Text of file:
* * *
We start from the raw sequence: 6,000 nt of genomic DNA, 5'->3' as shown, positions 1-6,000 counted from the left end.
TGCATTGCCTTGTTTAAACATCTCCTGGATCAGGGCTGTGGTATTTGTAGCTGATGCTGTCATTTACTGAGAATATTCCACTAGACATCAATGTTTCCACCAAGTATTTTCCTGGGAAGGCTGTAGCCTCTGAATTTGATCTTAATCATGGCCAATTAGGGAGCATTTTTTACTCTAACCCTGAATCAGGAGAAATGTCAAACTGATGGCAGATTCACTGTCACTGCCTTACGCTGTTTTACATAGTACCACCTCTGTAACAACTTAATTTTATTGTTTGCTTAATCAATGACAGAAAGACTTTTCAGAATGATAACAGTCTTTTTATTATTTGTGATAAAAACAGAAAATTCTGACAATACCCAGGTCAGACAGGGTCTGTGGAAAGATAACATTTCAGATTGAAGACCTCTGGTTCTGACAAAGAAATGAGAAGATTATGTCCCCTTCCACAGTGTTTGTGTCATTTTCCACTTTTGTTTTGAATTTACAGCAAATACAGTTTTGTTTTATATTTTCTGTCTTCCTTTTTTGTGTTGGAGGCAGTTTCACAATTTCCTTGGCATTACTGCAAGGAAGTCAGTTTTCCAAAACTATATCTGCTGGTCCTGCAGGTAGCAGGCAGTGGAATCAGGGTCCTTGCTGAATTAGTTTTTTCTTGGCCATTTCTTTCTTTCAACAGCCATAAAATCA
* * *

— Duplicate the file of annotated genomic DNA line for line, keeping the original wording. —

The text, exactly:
We start from the raw sequence: 6,000 nt of genomic DNA, 5'->3' as shown, positions 1-6,000 counted from the left end.
TGCATTGCCTTGTTTAAACATCTCCTGGATCAGGGCTGTGGTATTTGTAGCTGATGCTGTCATTTACTGAGAATATTCCACTAGACATCAATGTTTCCACCAAGTATTTTCCTGGGAAGGCTGTAGCCTCTGAATTTGATCTTAATCATGGCCAATTAGGGAGCATTTTTTACTCTAACCCTGAATCAGGAGAAATGTCAAACTGATGGCAGATTCACTGTCACTGCCTTACGCTGTTTTACATAGTACCACCTCTGTAACAACTTAATTTTATTGTTTGCTTAATCAATGACAGAAAGACTTTTCAGAATGATAACAGTCTTTTTATTATTTGTGATAAAAACAGAAAATTCTGACAATACCCAGGTCAGACAGGGTCTGTGGAAAGATAACATTTCAGATTGAAGACCTCTGGTTCTGACAAAGAAATGAGAAGATTATGTCCCCTTCCACAGTGTTTGTGTCATTTTCCACTTTTGTTTTGAATTTACAGCAAATACAGTTTTGTTTTATATTTTCTGTCTTCCTTTTTTGTGTTGGAGGCAGTTTCACAATTTCCTTGGCATTACTGCAAGGAAGTCAGTTTTCCAAAACTATATCTGCTGGTCCTGCAGGTAGCAGGCAGTGGAATCAGGGTCCTTGCTGAATTAGTTTTTTCTTGGCCATTTCTTTCTTTCAACAGCCATAAAATCA